Lars and the Real Girl

Lars and the Real Girl explores the complexities of loss, mental health, and the impact that true and loving relationships can have on those who are struggling or hurt.

Lars lives in the garage apartment of his older brother, Gus, and his wife, Karin. Karin desperately tries to connect with Lars—inviting him to the house for dinner and greeting him whenever she can—but she is usually met with a kind, but awkward smile from Lars who, in not so many words, declines. Lars keeps to himself and finds it hard to interact with his coworkers and church acquaintances. We learn that Lars and Gus’ mother died from Lars’ childbirth and Lars was raised by their father—alone—and that Karin is pregnant with her first child. Lars is understandably working through how this makes him feel and although it is never spoken, he has fears about history repeating itself.

In order to remedy his loneliness, Lars orders a sex doll online who he deems his “girlfriend that he met on the internet”, Bianca. He asks Karin if he can bring her over for dinner and Karin is delighted. When Bianca and Lars show up for dinner that night, Gus and Karin are concerned but are filled with grace and love toward both Lars and Bianca. Gus and Karin convince Lars to go see the doctor with Bianca so she can be under care, while their true intentions lie with Lars seeing a doctor for his mental health. Dr. Dagmar convinces Lars that Bianca will need treatment once a week and while she undergoes treatment, Lars and Dr. Dagmar will talk.

Throughout the film, from Lars’ brother and sister-in-law to the congregants and leaders at the local church, all are invested in loving and caring for Lars, which includes treating Bianca like a real person. Bianca becomes the talk of the town—she is invited to parties and gatherings, she is even given clothes and pampering. And through Bianca, Lars gains confidence and experiences healing in his relationship with his brother and others. Gus apologizes for leaving Lars with their father when he knew that their father wasn’t in a healthy place to raise a child. Through this interaction, Lars gains understanding and is able to begin to heal.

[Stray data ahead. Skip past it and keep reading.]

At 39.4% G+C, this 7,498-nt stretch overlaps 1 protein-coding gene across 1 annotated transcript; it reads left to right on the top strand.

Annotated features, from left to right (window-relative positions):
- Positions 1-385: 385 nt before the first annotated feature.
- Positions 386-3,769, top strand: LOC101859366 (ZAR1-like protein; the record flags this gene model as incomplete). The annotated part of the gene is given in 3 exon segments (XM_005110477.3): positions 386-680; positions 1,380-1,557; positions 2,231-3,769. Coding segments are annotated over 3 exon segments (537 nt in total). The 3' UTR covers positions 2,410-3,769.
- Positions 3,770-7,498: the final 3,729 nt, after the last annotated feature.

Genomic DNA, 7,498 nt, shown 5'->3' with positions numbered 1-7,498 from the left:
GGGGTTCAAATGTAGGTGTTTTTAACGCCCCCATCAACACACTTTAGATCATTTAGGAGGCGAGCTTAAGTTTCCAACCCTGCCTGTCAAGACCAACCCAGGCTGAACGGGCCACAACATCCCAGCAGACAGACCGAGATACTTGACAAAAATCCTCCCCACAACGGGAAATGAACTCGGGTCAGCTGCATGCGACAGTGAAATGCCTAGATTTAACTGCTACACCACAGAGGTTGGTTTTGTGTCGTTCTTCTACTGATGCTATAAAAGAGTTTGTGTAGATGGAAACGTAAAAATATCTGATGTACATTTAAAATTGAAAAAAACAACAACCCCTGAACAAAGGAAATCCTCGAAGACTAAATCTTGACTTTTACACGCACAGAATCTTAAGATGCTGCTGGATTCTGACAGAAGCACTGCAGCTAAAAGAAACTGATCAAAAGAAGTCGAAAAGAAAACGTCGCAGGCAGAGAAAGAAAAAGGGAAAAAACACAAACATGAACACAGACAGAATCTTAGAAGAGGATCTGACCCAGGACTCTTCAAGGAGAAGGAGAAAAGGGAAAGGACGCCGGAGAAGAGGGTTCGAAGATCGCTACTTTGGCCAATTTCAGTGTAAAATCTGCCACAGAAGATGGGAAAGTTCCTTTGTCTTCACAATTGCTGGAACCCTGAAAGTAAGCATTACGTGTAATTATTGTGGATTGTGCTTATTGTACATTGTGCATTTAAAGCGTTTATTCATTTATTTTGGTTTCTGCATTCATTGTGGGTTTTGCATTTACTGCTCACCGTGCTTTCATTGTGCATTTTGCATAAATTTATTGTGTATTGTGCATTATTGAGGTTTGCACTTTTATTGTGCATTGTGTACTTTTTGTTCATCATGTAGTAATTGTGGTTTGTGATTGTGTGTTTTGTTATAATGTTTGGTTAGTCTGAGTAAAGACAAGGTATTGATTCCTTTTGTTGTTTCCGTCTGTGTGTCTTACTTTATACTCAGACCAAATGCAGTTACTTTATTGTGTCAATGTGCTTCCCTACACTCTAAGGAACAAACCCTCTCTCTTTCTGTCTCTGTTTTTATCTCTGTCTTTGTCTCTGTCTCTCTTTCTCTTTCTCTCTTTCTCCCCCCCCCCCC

Lars agrees to go on a date with a girl from work, Margo, who clearly finds Lars curious and adorable. Lars takes a big step to hang out with Margo—and he makes sure to tell her he could never cheat on Bianca—but they have a lovely time and even end the evening with a handshake (no small feat for Lars). A few days later Lars declares that Bianca is unresponsive and sick. The townspeople take care of Bianca as if she were their own daughter or mother, bringing her cards and flowers and making sure Lars is okay. Soon after Bianca dies and the town has a funeral in her memory and honor. Lars is greeted by Margo at the funeral and as the movie ends, they walk together, at the request of Lars.

There is so much to unpack from this film, but I’d like to focus on one key feature that stood out to me. Lars’ family and community knew and loved him well enough to all work together for his good. As the church group gathered in the church basement to discuss their hesitancy about what to do with him, they were guided by love and grace. When Gus and Karin questioned what to do about Lars’ girlfriend, they were guided by love and grace. And when the doctor was confronted with Lars’ mental health, she was guided by love and grace. They each uniquely and beautifully treated Lars like their friend, brother, or son—which opened up a way for Lars to heal. Through their interactions in this film, we are shown how we can honor each other in relationship. It also shows us how we need the support and love of others as we or those we love process loss and grief. This community shows us an almost ideal response and outcome to what Lars was going through, but I think through seeing it done well, we can learn, affirm, and see the ways in which we can offer small steps of comfort for those who are hurting in our own lives.

Questions to consider:

What were some of the ways that Lars was cared for that were particularly meaningful to you?

How did you see the church portrayed in this film?

What are some ways this film offered you ways to see and respond to someone in grief or pain?

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